Profile of kickboat

You may also be able to manage rivers with very light currents and even lift your legs out of the water when approaching a fishing spot. This reduces your profile from the perspective of the fish you are targeting.

There tends to be no rigid frame with a kickboat, so you won’t be able to utilize a small electric motor as with some Pontoon Floats. You may also have some difficulty attaching an anchor to this type of float.

Regardless of its limitations, I think this unit is pretty cool.

It may not be recommended by the manufacturer, but I could see myself using the kick boat as a makeshift air mattress when its time to make camp on a multi-day river-float.

Kickboat

Kickboat

Pricing on the kickboats tends to be a bit higher. I’ve found them to be the most expensive of these three options. The prices usually range from $1000.00 dollars and up. These are also much less common. Belly boats and Pontoon Floats seem to be dominating the market. For me that is an important aspect of whether or not to outlay the cash for a float. Competition generally means better price and service. There are also fewer sources that I can go to when or if I have an issue.

Weight for these units is around 30 lbs., so they are still light. They are almost 8 feet long, but lengths may vary.

Finally, these units may provide the maximum weight capacity of up to around 400 lbs. (excluding multi-seat pontoon floats) and some as high as 750 lbs.

These are also often rated higher in terms of the River Class or White Water Rating. Belly boats are rated Class I, whereas kickboats may be as high as Class III or IV.

Pontoon Floats

Pontoon float

Pontoon float

These personal watercraft are a step up (a big step) from the belly-boats and tube floats. They are based on the inflatable pontoon boats used by professional guides, but much more economical.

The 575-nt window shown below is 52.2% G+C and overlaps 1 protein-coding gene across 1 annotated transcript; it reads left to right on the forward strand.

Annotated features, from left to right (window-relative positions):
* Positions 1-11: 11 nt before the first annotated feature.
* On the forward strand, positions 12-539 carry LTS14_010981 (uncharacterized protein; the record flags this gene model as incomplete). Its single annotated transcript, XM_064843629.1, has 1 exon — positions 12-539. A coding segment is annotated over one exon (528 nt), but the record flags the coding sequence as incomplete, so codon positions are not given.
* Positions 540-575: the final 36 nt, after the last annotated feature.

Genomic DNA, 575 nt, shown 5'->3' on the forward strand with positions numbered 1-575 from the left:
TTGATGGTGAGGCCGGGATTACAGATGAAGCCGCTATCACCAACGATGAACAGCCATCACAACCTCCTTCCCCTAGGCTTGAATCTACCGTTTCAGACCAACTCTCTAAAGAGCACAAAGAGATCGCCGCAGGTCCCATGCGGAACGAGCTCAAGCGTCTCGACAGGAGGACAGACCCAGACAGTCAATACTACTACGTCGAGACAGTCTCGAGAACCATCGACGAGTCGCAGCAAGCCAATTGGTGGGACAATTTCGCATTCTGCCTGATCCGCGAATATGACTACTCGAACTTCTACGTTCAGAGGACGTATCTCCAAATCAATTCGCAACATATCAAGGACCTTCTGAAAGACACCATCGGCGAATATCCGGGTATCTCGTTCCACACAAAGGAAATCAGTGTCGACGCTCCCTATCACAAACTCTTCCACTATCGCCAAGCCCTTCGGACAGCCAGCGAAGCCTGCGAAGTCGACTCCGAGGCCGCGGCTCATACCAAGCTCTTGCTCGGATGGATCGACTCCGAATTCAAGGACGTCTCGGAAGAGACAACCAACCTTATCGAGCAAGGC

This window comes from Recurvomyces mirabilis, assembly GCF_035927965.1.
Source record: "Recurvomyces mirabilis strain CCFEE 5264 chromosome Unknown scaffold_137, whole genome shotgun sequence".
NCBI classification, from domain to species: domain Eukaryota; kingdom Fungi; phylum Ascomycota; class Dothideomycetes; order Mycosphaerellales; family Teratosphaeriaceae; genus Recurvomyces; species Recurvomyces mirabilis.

The guide boat version of these pontoon floats have greater capacity in just about every aspect, and are much more like a boat than a float, so I’ll only be looking at this option from the personal-inflatable float point of view.

These units appear to have the best of both worlds between the advantages of belly boats and kickboat/rafts. There is a lot of space, range of motion, weight capacity, ease of storage and transport, stealth, etc.

The main difference with the pontoon floats is the rigid metal frame. The frame is necessary because of the pontoons and thus it adds overall weight. It is the heaviest of these three personal float options. From my research into brochures and user reviews, the frame seems to be easily assembled and disassembled. The oars also come in two or three piece configurations.

As compared with the two other options, the pontoon float also has a higher seat which may provide for better visual perspective and range of motion for operating oars or casting a fishing line. There is also a lower underwater profile since feet and legs are above water.

Basic Pontoon Float

Basic Pontoon Float

Some models are large enough and stable enough to allow the user to stand on the foot rest platform, but most models have foot pegs which are adjustable according to the height and comfort of the user.

Among the various models available the major differences were in length, weight capacity and the ability to utilize an anchor and electric trolling motor. There are even models that come with PVC molding on the pontoons to provide greater rigidity, are rated higher in Class, but suffer in terms of weight, transportability and accessibility in terms of cost.

Pricing of pontoon floats ranges from $200.o0 to as much as $2000.00 dollars depending on the manufacturer, materials and warranty. However, I’ve found that there are very acceptable models from between $300.00 and $700.00 dollars for the kind of lake and river fishing I plan to do with such a unit. My personal thought is that for any river rated higher than Class II, I would probably want the comfort and security of a conventional raft or Pontoon raft.

Weight is surprisingly light considering the rigid metal tube structure of the pontoon float. The lightest are round 35 lbs. with the heavier models around 80 lbs.

Continue reading

Usually when you read about a river cleanup program, it is usually accompanied by an image of a streak of brown, flotsam and jetsam, and perhaps even some carcasses of local fish and fauna on the coastline. So I was rather surprised [and then again, not so surprised] to see a cleanup program for one of my favorite Patagonian rivers, the Rio Limay.

Crystal clear waters of the Rio Limay

Crystal clear waters of the Rio Limay

Bariloche “gets it”!

This is what  really marks a difference between the southern Andean provinces of Argentina versus others. It comes down to culture. Developing a culture of cleanliness and a culture of awareness about how even one individual can effect an environment, and a way of thinking, is key.

There’s no doubt that it’s easier to develop a cleanup campaign when your province, local and private institutions have, and are willing to spend, money for such programs, but the most significant factors are not economic ones.